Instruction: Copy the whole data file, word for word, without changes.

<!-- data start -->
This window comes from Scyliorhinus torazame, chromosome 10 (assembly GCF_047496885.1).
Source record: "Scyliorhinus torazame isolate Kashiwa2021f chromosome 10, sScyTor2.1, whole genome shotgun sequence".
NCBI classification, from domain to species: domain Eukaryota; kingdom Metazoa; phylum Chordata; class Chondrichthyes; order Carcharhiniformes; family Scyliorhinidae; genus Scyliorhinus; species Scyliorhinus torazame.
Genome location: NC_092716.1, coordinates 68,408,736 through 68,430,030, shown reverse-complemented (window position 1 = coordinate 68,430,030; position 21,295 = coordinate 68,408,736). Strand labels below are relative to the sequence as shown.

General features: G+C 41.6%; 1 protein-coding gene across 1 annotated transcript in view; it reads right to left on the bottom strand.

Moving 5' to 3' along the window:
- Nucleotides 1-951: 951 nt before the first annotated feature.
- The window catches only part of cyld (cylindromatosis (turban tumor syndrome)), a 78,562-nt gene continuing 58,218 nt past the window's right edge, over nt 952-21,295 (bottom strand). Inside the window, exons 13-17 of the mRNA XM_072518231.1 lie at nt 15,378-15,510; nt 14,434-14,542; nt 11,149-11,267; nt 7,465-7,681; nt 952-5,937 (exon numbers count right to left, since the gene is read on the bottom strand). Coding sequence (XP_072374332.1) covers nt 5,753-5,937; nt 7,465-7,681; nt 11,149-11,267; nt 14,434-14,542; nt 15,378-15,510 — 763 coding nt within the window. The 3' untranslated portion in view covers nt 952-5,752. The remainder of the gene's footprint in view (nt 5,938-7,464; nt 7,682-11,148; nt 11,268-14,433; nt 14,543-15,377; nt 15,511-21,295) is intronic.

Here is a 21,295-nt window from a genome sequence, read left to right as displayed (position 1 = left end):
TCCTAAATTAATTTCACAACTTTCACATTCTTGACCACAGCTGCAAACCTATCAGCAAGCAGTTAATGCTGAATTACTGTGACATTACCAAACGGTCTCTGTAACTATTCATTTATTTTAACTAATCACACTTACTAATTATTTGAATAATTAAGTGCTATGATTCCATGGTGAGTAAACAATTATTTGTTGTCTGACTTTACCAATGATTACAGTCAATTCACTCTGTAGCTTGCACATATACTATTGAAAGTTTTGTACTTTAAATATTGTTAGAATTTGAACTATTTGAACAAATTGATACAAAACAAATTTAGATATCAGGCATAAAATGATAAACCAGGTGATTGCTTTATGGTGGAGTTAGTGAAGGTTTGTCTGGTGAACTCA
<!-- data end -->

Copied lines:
This window comes from Scyliorhinus torazame, chromosome 10 (assembly GCF_047496885.1).
Source record: "Scyliorhinus torazame isolate Kashiwa2021f chromosome 10, sScyTor2.1, whole genome shotgun sequence".
NCBI classification, from domain to species: domain Eukaryota; kingdom Metazoa; phylum Chordata; class Chondrichthyes; order Carcharhiniformes; family Scyliorhinidae; genus Scyliorhinus; species Scyliorhinus torazame.
Genome location: NC_092716.1, coordinates 68,408,736 through 68,430,030, shown reverse-complemented (window position 1 = coordinate 68,430,030; position 21,295 = coordinate 68,408,736). Strand labels below are relative to the sequence as shown.

General features: G+C 41.6%; 1 protein-coding gene across 1 annotated transcript in view; it reads right to left on the bottom strand.

Moving 5' to 3' along the window:
- Nucleotides 1-951: 951 nt before the first annotated feature.
- The window catches only part of cyld (cylindromatosis (turban tumor syndrome)), a 78,562-nt gene continuing 58,218 nt past the window's right edge, over nt 952-21,295 (bottom strand). Inside the window, exons 13-17 of the mRNA XM_072518231.1 lie at nt 15,378-15,510; nt 14,434-14,542; nt 11,149-11,267; nt 7,465-7,681; nt 952-5,937 (exon numbers count right to left, since the gene is read on the bottom strand). Coding sequence (XP_072374332.1) covers nt 5,753-5,937; nt 7,465-7,681; nt 11,149-11,267; nt 14,434-14,542; nt 15,378-15,510 — 763 coding nt within the window. The 3' untranslated portion in view covers nt 952-5,752. The remainder of the gene's footprint in view (nt 5,938-7,464; nt 7,682-11,148; nt 11,268-14,433; nt 14,543-15,377; nt 15,511-21,295) is intronic.

Here is a 21,295-nt window from a genome sequence, read left to right as displayed (position 1 = left end):
TCCTAAATTAATTTCACAACTTTCACATTCTTGACCACAGCTGCAAACCTATCAGCAAGCAGTTAATGCTGAATTACTGTGACATTACCAAACGGTCTCTGTAACTATTCATTTATTTTAACTAATCACACTTACTAATTATTTGAATAATTAAGTGCTATGATTCCATGGTGAGTAAACAATTATTTGTTGTCTGACTTTACCAATGATTACAGTCAATTCACTCTGTAGCTTGCACATATACTATTGAAAGTTTTGTACTTTAAATATTGTTAGAATTTGAACTATTTGAACAAATTGATACAAAACAAATTTAGATATCAGGCATAAAATGATAAACCAGGTGATTGCTTTATGGTGGAGTTAGTGAAGGTTTGTCTGGTGAACTCA